December 31, 2014 
Happy New Year!
San Diego County South Bay Companies tried to Claim
Wining, Dining, was Free Speech
Judge Rejects Contractors' Meal Gambits
Dec. 14, 2014 | By Greg Moran  |
EXCERPT:  The fancy meals, trips, and gifts given to South Bay school officials by two construction companies vying for school building contracts were criminal acts and not constitutionally protected free speech, a San Diego judge has concluded.

     The ruling on Friday (12/12/14) by Judge Eddie Sturgeon came in a high- stakes case filed by Sweetwater Union High School District against construction companies Gilbane and The Seville Group. The district is seeking the return of millions of dollars paid to the companies, contending the contracts were tainted by findings of conflict of interests among school officials.

     State law says when public officials enter into a contract in which they have a financial interest, the deal is void - and any money paid out has to be returned. The district is seeking the return of $26 million.

     The conflicts came to light after U-T Watchdog began reporting on the relationships between contractors and officials at the Sweetwater Union High School District and Southwestern College.

     The stories spurred a sweeping investigation by District Attorney Bonnie Dumanis, which ended up with 18 contractors, school board members and officials eventually pleading guilty to a variety of charges.

     In defending the lawsuit seeking return of school bond funds, the companies claimed that the gifts weren't bribes. They argued the companies were exercising their free speech rights by "petitioning" government officials. That meant their conduct was shielded by the constitution.

     To support that argument, the companies argued that among the 18 guilty pleas, none were for bribery. Instead, most defendants pleaded to failing to properly disclose gifts and benefits they received. ... 
    ... The judge flatly rejected the construction company argument.

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Latest November 2014 Election Results - 113 Bonds for 108 California Educational Districts
Dec. 2, 2014 | By Kevin Dayton |
EXCERPT: ... Out of 113 bond measures totaling $11,775,300,000 ($11.8 billion) for 108 educational districts, 90 bond measures passed totaling $9,769,950,000 for 85 educational districts.

     This means voters authorized California local educational districts to borrow $9.8 billion for construction by selling bonds to investors. With interest, these bond measures may end up costing $20 billion over the next 40-50 years.

California Educational Bond Measures on November 2014 Ballot Election Results - Chart:
Fight Over How Bond Money is Spent Ends up in Court
Injunction Hearing Continued to Dec. 18
Dec. 6, 2014 | By Team 10 Staff  | 
EXCERPT:  Alpine taxpayers say they have been paying for a new high school for years through Propositions H and U, totaling nearly $700 million, but have not gotten it as promised. The district says there are not enough students to build another high school.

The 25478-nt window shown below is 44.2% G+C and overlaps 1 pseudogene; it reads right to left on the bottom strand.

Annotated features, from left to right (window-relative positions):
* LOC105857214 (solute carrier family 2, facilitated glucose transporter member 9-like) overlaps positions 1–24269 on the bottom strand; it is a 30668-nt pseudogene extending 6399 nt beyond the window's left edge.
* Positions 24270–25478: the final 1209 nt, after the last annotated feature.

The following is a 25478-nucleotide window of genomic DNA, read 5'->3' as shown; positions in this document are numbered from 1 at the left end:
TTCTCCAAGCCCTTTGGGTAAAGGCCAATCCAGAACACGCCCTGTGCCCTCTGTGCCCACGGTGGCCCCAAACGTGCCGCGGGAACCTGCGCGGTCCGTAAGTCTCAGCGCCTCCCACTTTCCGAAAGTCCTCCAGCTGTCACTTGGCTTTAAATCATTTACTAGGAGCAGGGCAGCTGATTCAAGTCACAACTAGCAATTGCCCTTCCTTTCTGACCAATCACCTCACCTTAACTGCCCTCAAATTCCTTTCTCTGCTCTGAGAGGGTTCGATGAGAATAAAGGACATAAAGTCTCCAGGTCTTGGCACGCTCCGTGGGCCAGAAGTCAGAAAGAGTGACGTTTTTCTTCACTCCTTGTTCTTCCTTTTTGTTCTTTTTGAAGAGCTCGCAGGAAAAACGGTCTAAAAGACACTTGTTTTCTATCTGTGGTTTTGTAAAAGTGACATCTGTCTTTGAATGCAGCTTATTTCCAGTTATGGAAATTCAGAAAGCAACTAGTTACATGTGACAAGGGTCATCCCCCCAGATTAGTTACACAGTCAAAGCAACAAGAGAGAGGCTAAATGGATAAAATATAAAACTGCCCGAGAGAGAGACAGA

Alpine Taxpayers for Bond Accountability and the Alpine Union School District filed for injunctive relief to prevent the district from spending any more bond money on construction projects in order to ensure money is left for a new high school. They want $70 million for the school.

The next court date is Dec. 18. Alpine's attorney said an injunction still is possible if the district fails to come up with a plan to set aside funds. ...
The bond measures, passed by voters in 2004 and 2008, were to upgrade existing facilities and build a new high school in Alpine. ...  

     Team 10 asked to see the current priority list for the district's bond projects when one could not immediately be found in the district's website, or on the website of the Citizens' Bond Oversight Committee (CBOC).... 
    ... The judge flatly rejected the construction company argument.
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In This Issue
Judge Rejects Contractors' Meal Gambit
Bond Measure Election Results
FBI Seizes LAUSD iPad Documents
Archived Newsletters
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Pay to Play in School Bond Measures-What it is and Why it is Wrong
Presented by Lori Raineri
of Government Financial Strategies, GFS
Mission Statement 

To promote school district accountability by improving the training and resources available to California's Proposition 39 School Bond Oversight Committees and educating the state legislature, local school boards and the public about the oversight and reporting powers these Citizens' Bond Oversight Committees (CBOCs) have, and to advocate on a state level, where appropriate, on issues of common concern to all CBOCs.

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